December 27th, 2017 Posted by On Our Mind 12 comments

Money is our oldest medium of systematic communication allowing stable communities of productive people to exchange information about trustworthiness, value, productivity, and even need. Money represents the promise of one party to deliver goods or services to another on demand. It is ultimately not a material but a spiritual matter. When trust collapses, so does money. –Rabbi Daniel Lapin, author of Thou Shall Prosper: The Ten Commandments for Making Money

Dreadful Weather

September 7th, 2017 Posted by On Our Mind 1 comment

The powerful storms that we have watched battering cities, islands, farms, and every kind of human habitation have brought pain and suffering. They have also exposed human heroism and sadly also human venality and evil. The one thing they haven’t done is “prove” the evils of climate change, global warming, or the need for the so-called “Paris accords”. The callous cynicism exhibited by those environmental activists and professional agitators at this time is shameful.

Your Next Postcard = The Transcontinental Railroad of The 1860s

August 15th, 2017 Posted by On Our Mind 2 comments

When the Golden Spike was driven in the spring of 1869 to join the railroad that came from the east to that which came from the west where they met in Utah, a new era of human productivity began. Anything that facilitates human connection brings positive results whether it was the telegraph in 1844 or the telephone, radio, television right up to the Internet in our time. Every time you pick up the phone to connect with someone, positive steps are set in place even though you may not know the eventual result. When you write someone a postcard and drop it in the mail, it might end up as significant as the first time it became possible to ride the rails across the continent. We never know what can grow from the seeds of human connection. Try it!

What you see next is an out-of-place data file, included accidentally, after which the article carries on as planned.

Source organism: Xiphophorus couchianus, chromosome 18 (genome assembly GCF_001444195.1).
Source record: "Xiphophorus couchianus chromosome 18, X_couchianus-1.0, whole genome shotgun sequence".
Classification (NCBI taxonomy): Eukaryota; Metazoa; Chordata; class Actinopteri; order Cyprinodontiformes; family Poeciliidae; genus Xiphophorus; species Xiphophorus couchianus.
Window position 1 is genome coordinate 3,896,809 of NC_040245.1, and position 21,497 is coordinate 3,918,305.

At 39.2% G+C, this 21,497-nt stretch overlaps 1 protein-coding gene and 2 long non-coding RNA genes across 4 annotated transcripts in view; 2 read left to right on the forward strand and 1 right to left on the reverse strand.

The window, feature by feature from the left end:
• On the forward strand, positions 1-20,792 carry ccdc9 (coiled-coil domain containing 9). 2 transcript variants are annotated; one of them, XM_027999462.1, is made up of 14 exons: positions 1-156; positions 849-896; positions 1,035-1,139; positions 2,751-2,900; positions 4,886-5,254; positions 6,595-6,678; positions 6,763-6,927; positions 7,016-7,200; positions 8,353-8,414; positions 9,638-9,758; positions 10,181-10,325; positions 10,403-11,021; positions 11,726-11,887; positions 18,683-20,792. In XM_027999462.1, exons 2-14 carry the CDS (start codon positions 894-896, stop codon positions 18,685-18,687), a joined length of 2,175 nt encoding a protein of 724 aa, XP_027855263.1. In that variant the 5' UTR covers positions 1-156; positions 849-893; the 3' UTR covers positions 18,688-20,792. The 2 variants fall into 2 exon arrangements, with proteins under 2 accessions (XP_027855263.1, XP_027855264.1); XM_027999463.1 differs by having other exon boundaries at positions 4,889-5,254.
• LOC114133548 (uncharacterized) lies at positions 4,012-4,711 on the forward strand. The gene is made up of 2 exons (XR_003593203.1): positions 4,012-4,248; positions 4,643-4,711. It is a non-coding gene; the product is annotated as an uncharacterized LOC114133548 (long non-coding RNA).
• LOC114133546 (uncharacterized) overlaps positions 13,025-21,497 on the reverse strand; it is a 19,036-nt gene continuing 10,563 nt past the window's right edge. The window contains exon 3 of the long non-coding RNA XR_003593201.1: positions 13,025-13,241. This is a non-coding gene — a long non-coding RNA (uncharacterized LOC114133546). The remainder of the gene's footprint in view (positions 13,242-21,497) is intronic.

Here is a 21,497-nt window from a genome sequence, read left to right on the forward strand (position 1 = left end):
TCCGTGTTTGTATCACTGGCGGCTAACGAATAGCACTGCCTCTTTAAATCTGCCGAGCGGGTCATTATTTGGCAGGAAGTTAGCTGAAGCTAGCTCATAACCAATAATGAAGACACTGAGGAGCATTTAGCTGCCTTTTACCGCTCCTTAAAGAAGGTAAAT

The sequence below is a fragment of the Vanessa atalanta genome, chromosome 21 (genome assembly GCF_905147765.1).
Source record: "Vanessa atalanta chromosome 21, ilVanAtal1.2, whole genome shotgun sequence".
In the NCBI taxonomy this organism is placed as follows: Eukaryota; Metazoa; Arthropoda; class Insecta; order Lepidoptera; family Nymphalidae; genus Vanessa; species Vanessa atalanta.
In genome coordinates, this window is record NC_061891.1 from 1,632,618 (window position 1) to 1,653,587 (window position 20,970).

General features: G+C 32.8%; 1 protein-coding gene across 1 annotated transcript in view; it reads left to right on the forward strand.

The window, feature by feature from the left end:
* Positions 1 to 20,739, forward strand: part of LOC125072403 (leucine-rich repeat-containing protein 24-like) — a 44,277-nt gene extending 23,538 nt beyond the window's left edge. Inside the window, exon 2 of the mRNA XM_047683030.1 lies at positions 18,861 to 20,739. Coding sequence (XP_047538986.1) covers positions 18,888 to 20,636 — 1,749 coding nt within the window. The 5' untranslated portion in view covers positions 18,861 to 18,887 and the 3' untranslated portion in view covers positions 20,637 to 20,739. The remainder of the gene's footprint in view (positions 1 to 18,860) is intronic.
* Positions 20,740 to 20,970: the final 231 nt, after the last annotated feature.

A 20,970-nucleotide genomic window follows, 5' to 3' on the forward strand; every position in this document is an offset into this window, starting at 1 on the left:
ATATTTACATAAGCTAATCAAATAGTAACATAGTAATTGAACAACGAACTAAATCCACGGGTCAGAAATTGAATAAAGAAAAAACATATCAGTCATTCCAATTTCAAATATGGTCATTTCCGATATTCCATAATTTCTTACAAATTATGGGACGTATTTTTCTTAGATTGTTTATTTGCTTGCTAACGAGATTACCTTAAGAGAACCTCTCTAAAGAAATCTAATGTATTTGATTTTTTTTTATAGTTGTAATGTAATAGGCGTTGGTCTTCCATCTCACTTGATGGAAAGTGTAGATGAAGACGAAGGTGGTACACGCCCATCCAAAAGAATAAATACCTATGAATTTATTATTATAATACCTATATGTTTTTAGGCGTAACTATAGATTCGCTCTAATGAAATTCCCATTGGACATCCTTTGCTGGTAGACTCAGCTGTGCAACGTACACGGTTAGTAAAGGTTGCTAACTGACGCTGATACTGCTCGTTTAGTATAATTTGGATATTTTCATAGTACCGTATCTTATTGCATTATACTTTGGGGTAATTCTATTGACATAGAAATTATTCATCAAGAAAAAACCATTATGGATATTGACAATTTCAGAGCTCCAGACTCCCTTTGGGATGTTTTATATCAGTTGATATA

Forget Father’s Day & Dismiss Mother’s Day

July 17th, 2017 Posted by On Our Mind 6 comments

I know that neither of those two calendar highlights are close to us which makes this a good time to reconsider them in the cold light of clinical analysis.

Why does the culture make such a big deal about these two arbitrary days while nobody thinks of establishing a Husband’s Day and a Wife’s Day?

Reason 1: A culture fundamentally hostile to the traditional Biblical family model, is not keen on celebrating husbands and wives. Recognizing a mother or a father makes no comment about whether mom and dad were married when they conceived you or whether they invested years in raising you in the cocoon of their love and commitment.